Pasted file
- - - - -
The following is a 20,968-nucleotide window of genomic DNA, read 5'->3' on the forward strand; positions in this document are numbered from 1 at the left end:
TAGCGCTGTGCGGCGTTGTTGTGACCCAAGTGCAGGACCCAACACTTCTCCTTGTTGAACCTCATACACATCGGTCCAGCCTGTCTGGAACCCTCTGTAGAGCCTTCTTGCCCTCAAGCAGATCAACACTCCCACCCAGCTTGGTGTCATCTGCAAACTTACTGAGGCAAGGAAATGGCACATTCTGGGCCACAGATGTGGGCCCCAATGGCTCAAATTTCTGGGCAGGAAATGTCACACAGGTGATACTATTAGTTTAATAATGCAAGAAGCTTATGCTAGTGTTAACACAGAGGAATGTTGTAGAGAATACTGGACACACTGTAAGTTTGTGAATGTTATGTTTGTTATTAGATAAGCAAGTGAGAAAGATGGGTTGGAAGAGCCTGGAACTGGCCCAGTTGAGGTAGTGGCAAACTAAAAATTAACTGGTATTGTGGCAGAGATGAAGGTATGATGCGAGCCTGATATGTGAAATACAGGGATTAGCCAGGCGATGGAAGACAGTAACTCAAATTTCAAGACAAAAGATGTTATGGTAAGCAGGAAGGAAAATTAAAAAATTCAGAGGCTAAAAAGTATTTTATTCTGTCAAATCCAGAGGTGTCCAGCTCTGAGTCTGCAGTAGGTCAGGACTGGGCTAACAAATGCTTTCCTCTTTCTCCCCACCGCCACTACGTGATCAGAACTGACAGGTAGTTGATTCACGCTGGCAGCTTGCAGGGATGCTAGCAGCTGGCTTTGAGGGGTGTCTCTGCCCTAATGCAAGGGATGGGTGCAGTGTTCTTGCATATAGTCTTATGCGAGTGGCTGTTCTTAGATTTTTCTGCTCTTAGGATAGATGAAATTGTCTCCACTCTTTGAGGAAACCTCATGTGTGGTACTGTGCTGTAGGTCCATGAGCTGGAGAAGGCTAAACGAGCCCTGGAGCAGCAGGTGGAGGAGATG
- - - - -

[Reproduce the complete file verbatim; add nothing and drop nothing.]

The following is a 20,968-nucleotide window of genomic DNA, read 5'->3' on the forward strand; positions in this document are numbered from 1 at the left end:
TAGCGCTGTGCGGCGTTGTTGTGACCCAAGTGCAGGACCCAACACTTCTCCTTGTTGAACCTCATACACATCGGTCCAGCCTGTCTGGAACCCTCTGTAGAGCCTTCTTGCCCTCAAGCAGATCAACACTCCCACCCAGCTTGGTGTCATCTGCAAACTTACTGAGGCAAGGAAATGGCACATTCTGGGCCACAGATGTGGGCCCCAATGGCTCAAATTTCTGGGCAGGAAATGTCACACAGGTGATACTATTAGTTTAATAATGCAAGAAGCTTATGCTAGTGTTAACACAGAGGAATGTTGTAGAGAATACTGGACACACTGTAAGTTTGTGAATGTTATGTTTGTTATTAGATAAGCAAGTGAGAAAGATGGGTTGGAAGAGCCTGGAACTGGCCCAGTTGAGGTAGTGGCAAACTAAAAATTAACTGGTATTGTGGCAGAGATGAAGGTATGATGCGAGCCTGATATGTGAAATACAGGGATTAGCCAGGCGATGGAAGACAGTAACTCAAATTTCAAGACAAAAGATGTTATGGTAAGCAGGAAGGAAAATTAAAAAATTCAGAGGCTAAAAAGTATTTTATTCTGTCAAATCCAGAGGTGTCCAGCTCTGAGTCTGCAGTAGGTCAGGACTGGGCTAACAAATGCTTTCCTCTTTCTCCCCACCGCCACTACGTGATCAGAACTGACAGGTAGTTGATTCACGCTGGCAGCTTGCAGGGATGCTAGCAGCTGGCTTTGAGGGGTGTCTCTGCCCTAATGCAAGGGATGGGTGCAGTGTTCTTGCATATAGTCTTATGCGAGTGGCTGTTCTTAGATTTTTCTGCTCTTAGGATAGATGAAATTGTCTCCACTCTTTGAGGAAACCTCATGTGTGGTACTGTGCTGTAGGTCCATGAGCTGGAGAAGGCTAAACGAGCCCTGGAGCAGCAGGTGGAGGAGATG